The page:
We did get some clarification regarding Betts on Friday, when he avoided arbitration and reached an agreement with the team on a record-setting one-year, $27 million deal. The Sox sweetened the contract by adding a suite for Betts’s use on the road, according to reports. That could be an indication that Plan A is to try to convince him “Say Anything”-style to stay beyond this season. Grab a boom box, Mr. Bloom.
Betts’s salary for 2020 is set, but his playing address is not.
There are still teams out there that could be motivated to make a splash. As a one-year rental the 2018 American League MVP could be baseball’s Kawhi Leonard, punctuating a pit stop before free agency with a championship. The Los Angeles Dodgers and St. Louis Cardinals profile as teams that could splurge for one of baseball’s elite players. Since 2016, Betts is second in baseball in Baseball-Reference wins above replacement at 33.8, trailing only Mike Trout (35.5) in bWAR. The next closest player is Colorado’s Nolan Arenado at 25.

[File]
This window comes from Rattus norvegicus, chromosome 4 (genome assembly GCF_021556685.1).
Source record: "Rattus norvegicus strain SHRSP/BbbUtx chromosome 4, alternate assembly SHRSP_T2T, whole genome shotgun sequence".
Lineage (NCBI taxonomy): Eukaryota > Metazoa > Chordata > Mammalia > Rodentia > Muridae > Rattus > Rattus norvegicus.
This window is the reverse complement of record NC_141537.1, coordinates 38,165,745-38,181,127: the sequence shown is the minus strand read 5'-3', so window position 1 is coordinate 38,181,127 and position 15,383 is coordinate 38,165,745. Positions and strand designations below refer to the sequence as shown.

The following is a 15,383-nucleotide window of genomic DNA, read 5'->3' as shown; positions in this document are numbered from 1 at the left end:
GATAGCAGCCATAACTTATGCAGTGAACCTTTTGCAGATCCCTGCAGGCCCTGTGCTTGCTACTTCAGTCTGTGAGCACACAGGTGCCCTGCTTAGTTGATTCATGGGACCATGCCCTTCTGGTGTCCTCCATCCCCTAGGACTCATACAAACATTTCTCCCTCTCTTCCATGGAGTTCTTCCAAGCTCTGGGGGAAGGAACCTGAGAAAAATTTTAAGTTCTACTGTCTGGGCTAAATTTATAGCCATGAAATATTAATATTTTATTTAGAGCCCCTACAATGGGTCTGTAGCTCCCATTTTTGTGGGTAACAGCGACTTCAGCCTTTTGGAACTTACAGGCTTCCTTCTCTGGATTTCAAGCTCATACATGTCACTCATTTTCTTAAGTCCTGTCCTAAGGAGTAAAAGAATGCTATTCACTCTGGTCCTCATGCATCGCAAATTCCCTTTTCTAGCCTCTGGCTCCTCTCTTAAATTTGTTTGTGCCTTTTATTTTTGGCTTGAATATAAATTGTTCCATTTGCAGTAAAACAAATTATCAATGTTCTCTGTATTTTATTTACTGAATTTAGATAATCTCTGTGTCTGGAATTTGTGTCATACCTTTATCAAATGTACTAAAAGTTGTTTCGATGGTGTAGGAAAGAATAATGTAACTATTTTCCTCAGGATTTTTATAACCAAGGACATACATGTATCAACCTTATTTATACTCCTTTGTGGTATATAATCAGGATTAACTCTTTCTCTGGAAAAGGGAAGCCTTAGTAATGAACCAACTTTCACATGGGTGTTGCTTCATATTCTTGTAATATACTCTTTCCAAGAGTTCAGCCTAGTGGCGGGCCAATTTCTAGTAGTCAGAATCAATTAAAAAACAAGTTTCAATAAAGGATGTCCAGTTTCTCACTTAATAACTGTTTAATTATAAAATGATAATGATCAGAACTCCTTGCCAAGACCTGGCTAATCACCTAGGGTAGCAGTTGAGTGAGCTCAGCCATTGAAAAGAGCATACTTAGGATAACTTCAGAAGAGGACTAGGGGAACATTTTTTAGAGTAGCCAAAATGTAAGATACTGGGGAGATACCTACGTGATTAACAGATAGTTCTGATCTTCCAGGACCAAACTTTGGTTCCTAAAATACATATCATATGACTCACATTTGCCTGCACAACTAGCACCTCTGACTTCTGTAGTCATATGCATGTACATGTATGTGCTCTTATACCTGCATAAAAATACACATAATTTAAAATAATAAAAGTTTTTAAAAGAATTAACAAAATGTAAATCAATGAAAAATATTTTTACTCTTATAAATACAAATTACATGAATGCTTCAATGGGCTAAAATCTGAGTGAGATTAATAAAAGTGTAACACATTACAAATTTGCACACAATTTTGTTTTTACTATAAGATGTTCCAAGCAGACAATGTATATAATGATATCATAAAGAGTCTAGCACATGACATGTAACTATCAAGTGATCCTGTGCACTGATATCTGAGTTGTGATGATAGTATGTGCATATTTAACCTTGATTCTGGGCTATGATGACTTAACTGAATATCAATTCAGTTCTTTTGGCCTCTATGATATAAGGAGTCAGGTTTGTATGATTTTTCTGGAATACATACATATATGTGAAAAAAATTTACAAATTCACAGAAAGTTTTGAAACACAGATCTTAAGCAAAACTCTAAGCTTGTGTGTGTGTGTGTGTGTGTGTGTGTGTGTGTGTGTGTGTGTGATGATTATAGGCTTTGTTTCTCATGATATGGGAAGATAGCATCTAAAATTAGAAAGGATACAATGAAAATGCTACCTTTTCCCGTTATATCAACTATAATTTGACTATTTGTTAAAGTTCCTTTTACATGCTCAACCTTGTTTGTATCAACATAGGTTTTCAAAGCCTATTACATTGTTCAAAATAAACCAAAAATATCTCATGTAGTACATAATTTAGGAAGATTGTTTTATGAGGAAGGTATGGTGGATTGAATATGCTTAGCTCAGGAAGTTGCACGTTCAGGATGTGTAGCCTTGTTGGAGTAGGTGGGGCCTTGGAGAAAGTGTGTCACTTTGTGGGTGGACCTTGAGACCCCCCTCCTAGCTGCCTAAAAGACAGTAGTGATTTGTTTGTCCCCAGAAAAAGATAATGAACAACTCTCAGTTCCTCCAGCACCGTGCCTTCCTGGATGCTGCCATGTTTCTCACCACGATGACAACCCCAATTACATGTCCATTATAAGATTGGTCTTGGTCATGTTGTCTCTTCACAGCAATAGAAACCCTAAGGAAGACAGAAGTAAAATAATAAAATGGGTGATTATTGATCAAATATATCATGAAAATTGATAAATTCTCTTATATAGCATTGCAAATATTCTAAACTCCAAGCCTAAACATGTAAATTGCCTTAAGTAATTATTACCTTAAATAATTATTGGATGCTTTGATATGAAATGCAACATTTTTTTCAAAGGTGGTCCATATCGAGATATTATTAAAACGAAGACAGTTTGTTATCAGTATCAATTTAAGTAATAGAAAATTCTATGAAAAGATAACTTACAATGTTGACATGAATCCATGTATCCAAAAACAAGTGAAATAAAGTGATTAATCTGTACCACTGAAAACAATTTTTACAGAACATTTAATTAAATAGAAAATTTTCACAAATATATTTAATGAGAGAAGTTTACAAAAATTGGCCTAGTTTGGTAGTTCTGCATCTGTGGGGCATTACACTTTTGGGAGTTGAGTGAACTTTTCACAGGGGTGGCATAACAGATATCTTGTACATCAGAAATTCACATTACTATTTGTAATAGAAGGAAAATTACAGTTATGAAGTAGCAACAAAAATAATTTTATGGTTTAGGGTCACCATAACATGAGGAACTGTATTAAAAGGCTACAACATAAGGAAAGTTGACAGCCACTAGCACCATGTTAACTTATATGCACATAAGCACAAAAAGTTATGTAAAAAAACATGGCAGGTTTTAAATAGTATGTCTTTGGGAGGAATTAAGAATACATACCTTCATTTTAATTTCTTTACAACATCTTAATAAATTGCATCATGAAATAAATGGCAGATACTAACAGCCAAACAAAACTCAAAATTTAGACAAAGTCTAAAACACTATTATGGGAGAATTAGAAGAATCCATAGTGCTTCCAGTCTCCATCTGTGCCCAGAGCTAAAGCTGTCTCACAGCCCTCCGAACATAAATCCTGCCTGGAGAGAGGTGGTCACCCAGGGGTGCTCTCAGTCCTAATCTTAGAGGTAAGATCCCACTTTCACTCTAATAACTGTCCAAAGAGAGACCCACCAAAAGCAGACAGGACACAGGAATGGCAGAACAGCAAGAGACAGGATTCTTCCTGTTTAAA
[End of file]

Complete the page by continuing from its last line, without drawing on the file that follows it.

Run by Bloom’s former boss with the Tampa Bay Rays, Andrew Friedman, the Dodgers have won seven straight National League West titles, but been left hollow in the postseason, as Chavez Ravine has transformed into a postseason cemetery for World Series aspirations. Betts could be the difference. The Dodgers have the prospects, financial means, and the motivation to take him on and absorb the final three years and $96 million of Boston hardball hostage David Price’s contract as a tariff.
Such a potential deal gained traction because of reporting from excellent MLB Network and Fox Sports reporter Jon Morosi, who said the clubs had discussed a deal.